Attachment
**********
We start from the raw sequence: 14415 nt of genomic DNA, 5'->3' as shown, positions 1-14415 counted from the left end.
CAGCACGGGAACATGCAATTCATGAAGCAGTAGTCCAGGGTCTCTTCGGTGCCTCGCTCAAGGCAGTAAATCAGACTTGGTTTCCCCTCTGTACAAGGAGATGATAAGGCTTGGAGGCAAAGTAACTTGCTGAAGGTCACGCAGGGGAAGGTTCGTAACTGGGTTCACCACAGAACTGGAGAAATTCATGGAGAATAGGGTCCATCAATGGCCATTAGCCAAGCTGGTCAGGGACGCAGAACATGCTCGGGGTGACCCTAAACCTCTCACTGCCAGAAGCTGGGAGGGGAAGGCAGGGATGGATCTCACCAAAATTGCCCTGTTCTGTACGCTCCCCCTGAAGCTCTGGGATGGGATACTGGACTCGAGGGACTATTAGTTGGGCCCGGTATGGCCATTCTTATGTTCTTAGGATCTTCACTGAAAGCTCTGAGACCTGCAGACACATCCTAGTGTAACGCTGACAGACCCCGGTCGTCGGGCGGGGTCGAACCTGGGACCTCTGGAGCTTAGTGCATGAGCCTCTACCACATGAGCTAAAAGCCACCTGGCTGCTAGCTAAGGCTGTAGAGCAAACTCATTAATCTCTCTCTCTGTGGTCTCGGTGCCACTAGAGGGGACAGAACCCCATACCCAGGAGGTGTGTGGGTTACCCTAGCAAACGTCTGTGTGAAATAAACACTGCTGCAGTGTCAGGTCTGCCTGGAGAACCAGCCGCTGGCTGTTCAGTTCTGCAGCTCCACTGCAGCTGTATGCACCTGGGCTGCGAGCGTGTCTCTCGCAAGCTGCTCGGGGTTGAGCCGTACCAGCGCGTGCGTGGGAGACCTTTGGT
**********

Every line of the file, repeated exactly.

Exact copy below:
We start from the raw sequence: 14415 nt of genomic DNA, 5'->3' as shown, positions 1-14415 counted from the left end.
CAGCACGGGAACATGCAATTCATGAAGCAGTAGTCCAGGGTCTCTTCGGTGCCTCGCTCAAGGCAGTAAATCAGACTTGGTTTCCCCTCTGTACAAGGAGATGATAAGGCTTGGAGGCAAAGTAACTTGCTGAAGGTCACGCAGGGGAAGGTTCGTAACTGGGTTCACCACAGAACTGGAGAAATTCATGGAGAATAGGGTCCATCAATGGCCATTAGCCAAGCTGGTCAGGGACGCAGAACATGCTCGGGGTGACCCTAAACCTCTCACTGCCAGAAGCTGGGAGGGGAAGGCAGGGATGGATCTCACCAAAATTGCCCTGTTCTGTACGCTCCCCCTGAAGCTCTGGGATGGGATACTGGACTCGAGGGACTATTAGTTGGGCCCGGTATGGCCATTCTTATGTTCTTAGGATCTTCACTGAAAGCTCTGAGACCTGCAGACACATCCTAGTGTAACGCTGACAGACCCCGGTCGTCGGGCGGGGTCGAACCTGGGACCTCTGGAGCTTAGTGCATGAGCCTCTACCACATGAGCTAAAAGCCACCTGGCTGCTAGCTAAGGCTGTAGAGCAAACTCATTAATCTCTCTCTCTGTGGTCTCGGTGCCACTAGAGGGGACAGAACCCCATACCCAGGAGGTGTGTGGGTTACCCTAGCAAACGTCTGTGTGAAATAAACACTGCTGCAGTGTCAGGTCTGCCTGGAGAACCAGCCGCTGGCTGTTCAGTTCTGCAGCTCCACTGCAGCTGTATGCACCTGGGCTGCGAGCGTGTCTCTCGCAAGCTGCTCGGGGTTGAGCCGTACCAGCGCGTGCGTGGGAGACCTTTGGT